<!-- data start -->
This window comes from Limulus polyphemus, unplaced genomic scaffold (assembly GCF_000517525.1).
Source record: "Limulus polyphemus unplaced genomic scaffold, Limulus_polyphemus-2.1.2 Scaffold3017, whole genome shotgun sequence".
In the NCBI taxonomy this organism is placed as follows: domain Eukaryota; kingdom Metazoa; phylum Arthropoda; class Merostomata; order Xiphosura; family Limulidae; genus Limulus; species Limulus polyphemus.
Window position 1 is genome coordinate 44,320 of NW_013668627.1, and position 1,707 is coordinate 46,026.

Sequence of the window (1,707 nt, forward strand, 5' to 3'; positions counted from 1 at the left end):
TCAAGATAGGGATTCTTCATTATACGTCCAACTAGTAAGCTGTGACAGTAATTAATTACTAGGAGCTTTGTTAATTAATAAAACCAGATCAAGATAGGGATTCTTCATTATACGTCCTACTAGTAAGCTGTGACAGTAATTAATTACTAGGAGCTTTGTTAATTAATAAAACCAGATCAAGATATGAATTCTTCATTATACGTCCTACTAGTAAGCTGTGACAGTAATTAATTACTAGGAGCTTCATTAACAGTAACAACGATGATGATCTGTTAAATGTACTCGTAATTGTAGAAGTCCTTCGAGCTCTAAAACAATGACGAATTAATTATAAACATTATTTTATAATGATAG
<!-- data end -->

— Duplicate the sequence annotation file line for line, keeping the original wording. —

This window comes from Limulus polyphemus, unplaced genomic scaffold (assembly GCF_000517525.1).
Source record: "Limulus polyphemus unplaced genomic scaffold, Limulus_polyphemus-2.1.2 Scaffold3017, whole genome shotgun sequence".
In the NCBI taxonomy this organism is placed as follows: domain Eukaryota; kingdom Metazoa; phylum Arthropoda; class Merostomata; order Xiphosura; family Limulidae; genus Limulus; species Limulus polyphemus.
Window position 1 is genome coordinate 44,320 of NW_013668627.1, and position 1,707 is coordinate 46,026.

Sequence of the window (1,707 nt, forward strand, 5' to 3'; positions counted from 1 at the left end):
TCAAGATAGGGATTCTTCATTATACGTCCAACTAGTAAGCTGTGACAGTAATTAATTACTAGGAGCTTTGTTAATTAATAAAACCAGATCAAGATAGGGATTCTTCATTATACGTCCTACTAGTAAGCTGTGACAGTAATTAATTACTAGGAGCTTTGTTAATTAATAAAACCAGATCAAGATATGAATTCTTCATTATACGTCCTACTAGTAAGCTGTGACAGTAATTAATTACTAGGAGCTTCATTAACAGTAACAACGATGATGATCTGTTAAATGTACTCGTAATTGTAGAAGTCCTTCGAGCTCTAAAACAATGACGAATTAATTATAAACATTATTTTATAATGATAG